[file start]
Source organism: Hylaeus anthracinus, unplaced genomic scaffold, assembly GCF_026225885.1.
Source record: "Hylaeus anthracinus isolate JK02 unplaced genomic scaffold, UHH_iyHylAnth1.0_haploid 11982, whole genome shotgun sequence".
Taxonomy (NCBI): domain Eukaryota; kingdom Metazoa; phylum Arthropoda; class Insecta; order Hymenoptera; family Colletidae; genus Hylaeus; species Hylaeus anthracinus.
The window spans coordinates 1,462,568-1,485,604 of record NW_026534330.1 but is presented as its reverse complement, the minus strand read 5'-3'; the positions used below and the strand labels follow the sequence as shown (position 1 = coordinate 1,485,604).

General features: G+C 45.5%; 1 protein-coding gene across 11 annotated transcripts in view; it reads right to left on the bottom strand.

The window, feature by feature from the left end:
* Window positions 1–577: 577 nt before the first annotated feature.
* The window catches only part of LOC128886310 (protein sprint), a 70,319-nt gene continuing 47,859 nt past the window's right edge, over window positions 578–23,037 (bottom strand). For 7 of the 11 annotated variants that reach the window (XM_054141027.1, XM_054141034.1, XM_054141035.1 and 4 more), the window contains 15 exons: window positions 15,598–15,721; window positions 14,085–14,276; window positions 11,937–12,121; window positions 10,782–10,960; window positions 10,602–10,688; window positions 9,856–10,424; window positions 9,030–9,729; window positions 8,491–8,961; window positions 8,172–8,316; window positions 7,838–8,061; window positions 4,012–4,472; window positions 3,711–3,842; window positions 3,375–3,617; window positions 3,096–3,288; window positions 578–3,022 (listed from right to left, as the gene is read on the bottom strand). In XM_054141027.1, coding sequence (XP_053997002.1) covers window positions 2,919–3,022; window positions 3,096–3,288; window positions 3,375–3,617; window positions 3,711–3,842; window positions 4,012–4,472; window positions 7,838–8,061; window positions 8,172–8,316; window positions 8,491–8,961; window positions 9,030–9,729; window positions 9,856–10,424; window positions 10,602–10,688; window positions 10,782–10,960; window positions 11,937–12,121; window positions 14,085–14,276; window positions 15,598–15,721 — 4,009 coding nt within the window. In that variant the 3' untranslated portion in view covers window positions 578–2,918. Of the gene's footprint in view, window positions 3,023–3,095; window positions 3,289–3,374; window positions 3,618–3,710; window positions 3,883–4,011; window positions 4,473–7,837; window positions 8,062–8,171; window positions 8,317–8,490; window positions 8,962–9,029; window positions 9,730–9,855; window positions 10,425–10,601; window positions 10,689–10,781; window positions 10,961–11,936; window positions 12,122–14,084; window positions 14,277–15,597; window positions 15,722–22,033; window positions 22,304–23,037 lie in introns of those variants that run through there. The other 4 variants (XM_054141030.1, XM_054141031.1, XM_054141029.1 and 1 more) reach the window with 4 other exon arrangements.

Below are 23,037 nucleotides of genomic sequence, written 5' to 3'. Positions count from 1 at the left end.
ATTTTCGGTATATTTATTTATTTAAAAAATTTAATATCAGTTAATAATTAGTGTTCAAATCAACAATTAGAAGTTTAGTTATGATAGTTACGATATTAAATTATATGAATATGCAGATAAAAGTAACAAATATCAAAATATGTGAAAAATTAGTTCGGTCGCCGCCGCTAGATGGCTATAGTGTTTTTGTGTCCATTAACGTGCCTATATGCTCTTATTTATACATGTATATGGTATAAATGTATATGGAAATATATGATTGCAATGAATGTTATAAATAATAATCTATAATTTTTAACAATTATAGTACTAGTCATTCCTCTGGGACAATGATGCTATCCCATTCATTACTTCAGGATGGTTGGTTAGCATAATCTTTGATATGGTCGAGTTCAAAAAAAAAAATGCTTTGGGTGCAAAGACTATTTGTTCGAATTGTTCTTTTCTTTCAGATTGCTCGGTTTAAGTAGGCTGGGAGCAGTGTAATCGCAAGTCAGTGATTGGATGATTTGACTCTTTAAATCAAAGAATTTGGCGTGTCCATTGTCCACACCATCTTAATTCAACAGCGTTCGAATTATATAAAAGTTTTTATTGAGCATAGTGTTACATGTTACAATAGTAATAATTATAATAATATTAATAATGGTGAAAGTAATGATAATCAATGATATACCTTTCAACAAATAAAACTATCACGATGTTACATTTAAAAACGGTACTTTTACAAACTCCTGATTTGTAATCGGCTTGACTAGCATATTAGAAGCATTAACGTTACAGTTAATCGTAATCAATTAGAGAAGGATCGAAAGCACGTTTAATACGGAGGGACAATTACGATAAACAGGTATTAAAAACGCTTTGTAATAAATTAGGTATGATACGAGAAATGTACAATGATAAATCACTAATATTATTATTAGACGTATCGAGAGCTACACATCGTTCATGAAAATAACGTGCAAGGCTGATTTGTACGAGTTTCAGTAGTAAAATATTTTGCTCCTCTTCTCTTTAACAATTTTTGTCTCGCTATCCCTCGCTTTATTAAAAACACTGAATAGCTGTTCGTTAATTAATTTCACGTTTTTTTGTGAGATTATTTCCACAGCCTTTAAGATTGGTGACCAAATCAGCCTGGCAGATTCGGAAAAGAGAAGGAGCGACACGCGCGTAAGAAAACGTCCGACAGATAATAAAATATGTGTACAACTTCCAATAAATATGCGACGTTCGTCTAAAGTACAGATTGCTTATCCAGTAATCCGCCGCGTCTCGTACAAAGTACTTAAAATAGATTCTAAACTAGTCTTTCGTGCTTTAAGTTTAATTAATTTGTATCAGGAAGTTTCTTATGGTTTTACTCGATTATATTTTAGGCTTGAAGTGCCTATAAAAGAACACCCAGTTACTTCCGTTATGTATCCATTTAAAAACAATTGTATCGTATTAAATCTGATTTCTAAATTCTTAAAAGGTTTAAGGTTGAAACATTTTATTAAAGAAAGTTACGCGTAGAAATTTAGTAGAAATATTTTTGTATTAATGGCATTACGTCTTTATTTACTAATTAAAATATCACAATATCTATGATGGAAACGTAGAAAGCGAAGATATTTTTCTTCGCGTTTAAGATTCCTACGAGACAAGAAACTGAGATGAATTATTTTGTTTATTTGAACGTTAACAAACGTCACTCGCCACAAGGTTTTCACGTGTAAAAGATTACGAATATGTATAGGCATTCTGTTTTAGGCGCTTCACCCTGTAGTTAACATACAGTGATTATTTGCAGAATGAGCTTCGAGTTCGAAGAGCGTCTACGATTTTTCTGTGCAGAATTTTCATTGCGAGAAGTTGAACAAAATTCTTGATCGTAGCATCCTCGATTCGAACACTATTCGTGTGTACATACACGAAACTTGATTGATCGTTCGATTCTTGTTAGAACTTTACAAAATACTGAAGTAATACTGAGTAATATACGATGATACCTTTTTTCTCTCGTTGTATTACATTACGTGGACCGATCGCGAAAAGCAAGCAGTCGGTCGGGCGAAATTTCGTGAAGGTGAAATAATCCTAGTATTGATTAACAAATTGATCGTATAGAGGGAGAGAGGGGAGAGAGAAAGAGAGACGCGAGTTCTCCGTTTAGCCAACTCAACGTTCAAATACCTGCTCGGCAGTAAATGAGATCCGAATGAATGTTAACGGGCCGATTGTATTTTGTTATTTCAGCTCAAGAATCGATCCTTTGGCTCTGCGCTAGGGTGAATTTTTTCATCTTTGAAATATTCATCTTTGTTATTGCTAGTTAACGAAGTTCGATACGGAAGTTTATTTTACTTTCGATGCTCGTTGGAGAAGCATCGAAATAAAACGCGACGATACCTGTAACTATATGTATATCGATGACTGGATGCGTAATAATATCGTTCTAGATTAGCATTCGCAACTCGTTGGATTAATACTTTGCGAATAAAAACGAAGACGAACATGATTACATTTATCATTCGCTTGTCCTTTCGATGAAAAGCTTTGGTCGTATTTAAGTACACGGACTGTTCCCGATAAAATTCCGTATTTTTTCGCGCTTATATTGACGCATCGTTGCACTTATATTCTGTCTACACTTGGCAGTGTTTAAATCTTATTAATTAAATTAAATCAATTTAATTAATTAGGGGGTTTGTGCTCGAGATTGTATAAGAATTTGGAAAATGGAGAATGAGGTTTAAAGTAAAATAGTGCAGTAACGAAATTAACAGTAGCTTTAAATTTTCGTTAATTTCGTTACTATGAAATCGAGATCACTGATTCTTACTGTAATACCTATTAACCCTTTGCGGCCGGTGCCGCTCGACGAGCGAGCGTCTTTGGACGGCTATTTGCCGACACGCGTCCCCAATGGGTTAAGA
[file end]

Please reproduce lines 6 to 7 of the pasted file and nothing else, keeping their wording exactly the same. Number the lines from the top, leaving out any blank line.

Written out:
The window, feature by feature from the left end:
* Window positions 1–577: 577 nt before the first annotated feature.